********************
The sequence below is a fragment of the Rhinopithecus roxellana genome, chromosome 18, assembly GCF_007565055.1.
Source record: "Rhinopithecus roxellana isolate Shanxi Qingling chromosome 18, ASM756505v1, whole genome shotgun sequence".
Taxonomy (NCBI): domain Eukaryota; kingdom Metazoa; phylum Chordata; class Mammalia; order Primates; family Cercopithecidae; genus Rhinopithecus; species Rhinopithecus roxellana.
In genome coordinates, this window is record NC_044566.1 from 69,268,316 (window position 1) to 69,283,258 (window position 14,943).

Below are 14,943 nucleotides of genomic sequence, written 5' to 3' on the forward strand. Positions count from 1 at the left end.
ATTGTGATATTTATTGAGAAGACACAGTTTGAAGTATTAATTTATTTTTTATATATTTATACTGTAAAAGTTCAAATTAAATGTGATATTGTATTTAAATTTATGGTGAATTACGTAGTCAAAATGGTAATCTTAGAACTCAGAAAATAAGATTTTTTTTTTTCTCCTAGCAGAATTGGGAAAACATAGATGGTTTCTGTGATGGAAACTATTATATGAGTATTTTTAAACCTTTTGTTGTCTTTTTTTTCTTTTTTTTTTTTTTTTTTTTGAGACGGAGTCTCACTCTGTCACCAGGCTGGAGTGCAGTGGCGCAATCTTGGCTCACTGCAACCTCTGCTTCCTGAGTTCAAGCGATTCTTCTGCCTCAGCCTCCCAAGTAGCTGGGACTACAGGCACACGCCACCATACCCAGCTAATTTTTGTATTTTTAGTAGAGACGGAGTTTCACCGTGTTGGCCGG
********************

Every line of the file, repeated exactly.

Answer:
The sequence below is a fragment of the Rhinopithecus roxellana genome, chromosome 18, assembly GCF_007565055.1.
Source record: "Rhinopithecus roxellana isolate Shanxi Qingling chromosome 18, ASM756505v1, whole genome shotgun sequence".
Taxonomy (NCBI): domain Eukaryota; kingdom Metazoa; phylum Chordata; class Mammalia; order Primates; family Cercopithecidae; genus Rhinopithecus; species Rhinopithecus roxellana.
In genome coordinates, this window is record NC_044566.1 from 69,268,316 (window position 1) to 69,283,258 (window position 14,943).

Below are 14,943 nucleotides of genomic sequence, written 5' to 3' on the forward strand. Positions count from 1 at the left end.
ATTGTGATATTTATTGAGAAGACACAGTTTGAAGTATTAATTTATTTTTTATATATTTATACTGTAAAAGTTCAAATTAAATGTGATATTGTATTTAAATTTATGGTGAATTACGTAGTCAAAATGGTAATCTTAGAACTCAGAAAATAAGATTTTTTTTTTTCTCCTAGCAGAATTGGGAAAACATAGATGGTTTCTGTGATGGAAACTATTATATGAGTATTTTTAAACCTTTTGTTGTCTTTTTTTTCTTTTTTTTTTTTTTTTTTTTGAGACGGAGTCTCACTCTGTCACCAGGCTGGAGTGCAGTGGCGCAATCTTGGCTCACTGCAACCTCTGCTTCCTGAGTTCAAGCGATTCTTCTGCCTCAGCCTCCCAAGTAGCTGGGACTACAGGCACACGCCACCATACCCAGCTAATTTTTGTATTTTTAGTAGAGACGGAGTTTCACCGTGTTGGCCGG